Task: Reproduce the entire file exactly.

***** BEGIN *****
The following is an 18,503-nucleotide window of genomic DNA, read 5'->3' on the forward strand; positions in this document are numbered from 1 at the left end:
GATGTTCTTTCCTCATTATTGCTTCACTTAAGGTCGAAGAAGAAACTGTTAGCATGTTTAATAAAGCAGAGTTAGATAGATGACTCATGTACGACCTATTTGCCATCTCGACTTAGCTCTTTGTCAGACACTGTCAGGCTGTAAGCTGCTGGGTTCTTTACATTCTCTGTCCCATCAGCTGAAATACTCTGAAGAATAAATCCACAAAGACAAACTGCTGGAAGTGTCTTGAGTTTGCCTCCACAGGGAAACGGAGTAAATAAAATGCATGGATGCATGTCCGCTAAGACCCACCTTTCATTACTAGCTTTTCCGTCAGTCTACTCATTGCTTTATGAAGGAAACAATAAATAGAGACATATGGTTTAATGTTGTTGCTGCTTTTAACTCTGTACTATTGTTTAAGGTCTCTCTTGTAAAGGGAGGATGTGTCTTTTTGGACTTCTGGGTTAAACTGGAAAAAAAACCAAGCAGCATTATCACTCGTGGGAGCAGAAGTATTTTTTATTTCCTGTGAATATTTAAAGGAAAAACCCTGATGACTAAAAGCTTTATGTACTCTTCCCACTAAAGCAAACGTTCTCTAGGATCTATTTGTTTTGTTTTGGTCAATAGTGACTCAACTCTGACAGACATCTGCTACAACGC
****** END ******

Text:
The following is an 18,503-nucleotide window of genomic DNA, read 5'->3' on the forward strand; positions in this document are numbered from 1 at the left end:
GATGTTCTTTCCTCATTATTGCTTCACTTAAGGTCGAAGAAGAAACTGTTAGCATGTTTAATAAAGCAGAGTTAGATAGATGACTCATGTACGACCTATTTGCCATCTCGACTTAGCTCTTTGTCAGACACTGTCAGGCTGTAAGCTGCTGGGTTCTTTACATTCTCTGTCCCATCAGCTGAAATACTCTGAAGAATAAATCCACAAAGACAAACTGCTGGAAGTGTCTTGAGTTTGCCTCCACAGGGAAACGGAGTAAATAAAATGCATGGATGCATGTCCGCTAAGACCCACCTTTCATTACTAGCTTTTCCGTCAGTCTACTCATTGCTTTATGAAGGAAACAATAAATAGAGACATATGGTTTAATGTTGTTGCTGCTTTTAACTCTGTACTATTGTTTAAGGTCTCTCTTGTAAAGGGAGGATGTGTCTTTTTGGACTTCTGGGTTAAACTGGAAAAAAAACCAAGCAGCATTATCACTCGTGGGAGCAGAAGTATTTTTTATTTCCTGTGAATATTTAAAGGAAAAACCCTGATGACTAAAAGCTTTATGTACTCTTCCCACTAAAGCAAACGTTCTCTAGGATCTATTTGTTTTGTTTTGGTCAATAGTGACTCAACTCTGACAGACATCTGCTACAACGC